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  • Amy L. Boyd

Bringing Dry Bones to Life


It has certainly been a year of uncertainty, loss, fear, anxiety, and fatigue. But also it's been a year of discovery. A year of finding what you can accomplish and who walks alongside you both on earth and in Heaven. We have all experienced some level of loss. Conceding that our expectations would not be met in so many areas created resistance to change and eventual acceptance. A changed perspective might say, "I guess I'm really not in control of anything. At. All."


In many ways, this past year has reminded me of the time surrounding my divorce. Loss of expectations, unwanted circumstances, fear, and fatigue consumed me. In pandemic circumstances, I felt more equipped to lean on Jesus, yet still feeling "stuck". The need to move ahead, but uncertainty regarding how to do so.


In Ezekiel 37 God sets his servant Ezekiel down in the midst of a dry and barren valley of bones.


Bones?


Bones.


Ezekiel not only had to look at these bones, this appalling scene of death, but he walks back and forth among them to get the full picture. I can only imagine the deafening silence. Then the crunching sound of bones underfoot. The desolate scene representing the Jews in Babylonian captivity. Spiritually dead. Cut off and without hope (v.11)


Although God knows the answer, he asks Ezekiel,


"Son of man, can these bones live?" (ESV, v. 3a)


Dry dead bones? Like the trauma of divorce? Like an empty and broken spirit within? Like the loss of the last year sucking the energy and inertia from our lives?


Psalm 22:14-15:

I am poured out like water, and all my bones are out of joint; my heart is like wax; it is melted within my breast; my strength is dried up like a potsherd, and my tongue sticks to my jaws; you lay me in the dust of death.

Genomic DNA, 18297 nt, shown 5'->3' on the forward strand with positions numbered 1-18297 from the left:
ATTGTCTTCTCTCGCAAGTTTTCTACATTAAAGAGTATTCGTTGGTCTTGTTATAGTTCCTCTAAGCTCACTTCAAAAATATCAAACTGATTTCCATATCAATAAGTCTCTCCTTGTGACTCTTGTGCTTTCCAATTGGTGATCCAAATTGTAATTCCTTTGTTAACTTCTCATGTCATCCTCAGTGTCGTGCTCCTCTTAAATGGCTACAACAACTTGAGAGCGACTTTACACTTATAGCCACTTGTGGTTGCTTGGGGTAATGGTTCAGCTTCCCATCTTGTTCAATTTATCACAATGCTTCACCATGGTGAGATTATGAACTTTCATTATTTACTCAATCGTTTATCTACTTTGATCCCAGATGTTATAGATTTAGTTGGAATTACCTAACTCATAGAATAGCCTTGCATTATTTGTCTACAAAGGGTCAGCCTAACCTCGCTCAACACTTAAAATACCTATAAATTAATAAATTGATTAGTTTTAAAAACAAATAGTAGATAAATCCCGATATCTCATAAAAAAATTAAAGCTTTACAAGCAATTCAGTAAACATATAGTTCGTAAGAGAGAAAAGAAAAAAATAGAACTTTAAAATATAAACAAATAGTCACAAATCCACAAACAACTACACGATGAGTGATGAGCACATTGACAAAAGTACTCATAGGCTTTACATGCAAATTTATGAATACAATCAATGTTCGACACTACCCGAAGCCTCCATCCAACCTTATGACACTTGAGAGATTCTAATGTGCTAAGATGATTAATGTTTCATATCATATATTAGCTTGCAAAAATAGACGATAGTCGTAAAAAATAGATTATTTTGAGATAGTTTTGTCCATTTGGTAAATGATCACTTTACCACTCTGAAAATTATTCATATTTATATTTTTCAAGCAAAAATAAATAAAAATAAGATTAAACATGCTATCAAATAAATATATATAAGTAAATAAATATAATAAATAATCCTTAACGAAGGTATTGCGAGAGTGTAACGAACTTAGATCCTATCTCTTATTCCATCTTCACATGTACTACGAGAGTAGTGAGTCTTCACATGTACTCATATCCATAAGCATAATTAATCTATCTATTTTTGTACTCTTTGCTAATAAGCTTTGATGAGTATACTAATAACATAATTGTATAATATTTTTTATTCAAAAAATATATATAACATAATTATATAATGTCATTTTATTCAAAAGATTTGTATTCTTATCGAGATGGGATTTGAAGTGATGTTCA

The dust of death. Ezekiel surely doesn't think these dry bones can live again. In the midst of the most crushing pain and grief, we don't believe our melted hearts and dried up strength will ever revive again. And yet Ezekiel answers God saying,


"O Lord God, you know." (v. 3b)


Wise words Ezekiel. As God leads Ezekiel to prophesy over the bones he says,


"Behold I will cause breath to enter you, and you shall live." (v. 5)


Those dried-up bones came back to life. God knit them together with sinews and flesh. With intentionality and finality, God brought life from death.


Why?


"And you shall know that I am the Lord, when I open your graves and raise you from your graves, O my people. And I will put my Spirit within you, and you shall live, and I will place you in your own land. Then you shall know that I am the Lord. I have spoken, and I will do it, declares the Lord." (v. 13-14)


God's promises to the Israelites extend to us today. He promises life to us. Knowledge of who he is. The capacity to trust that he will always do what He says.


While these words and prophecies seemed impossible to the Israelites at that time, God had a purpose for them. A plan to bring His hope to others. To show His life and power in a hopeless world. To bring life.


Resurrection.


So pick up the pieces of 2020. The good, the bad, the painful, and the hopeful. Take a big breath and bring those dry bones back to the life God has for you!









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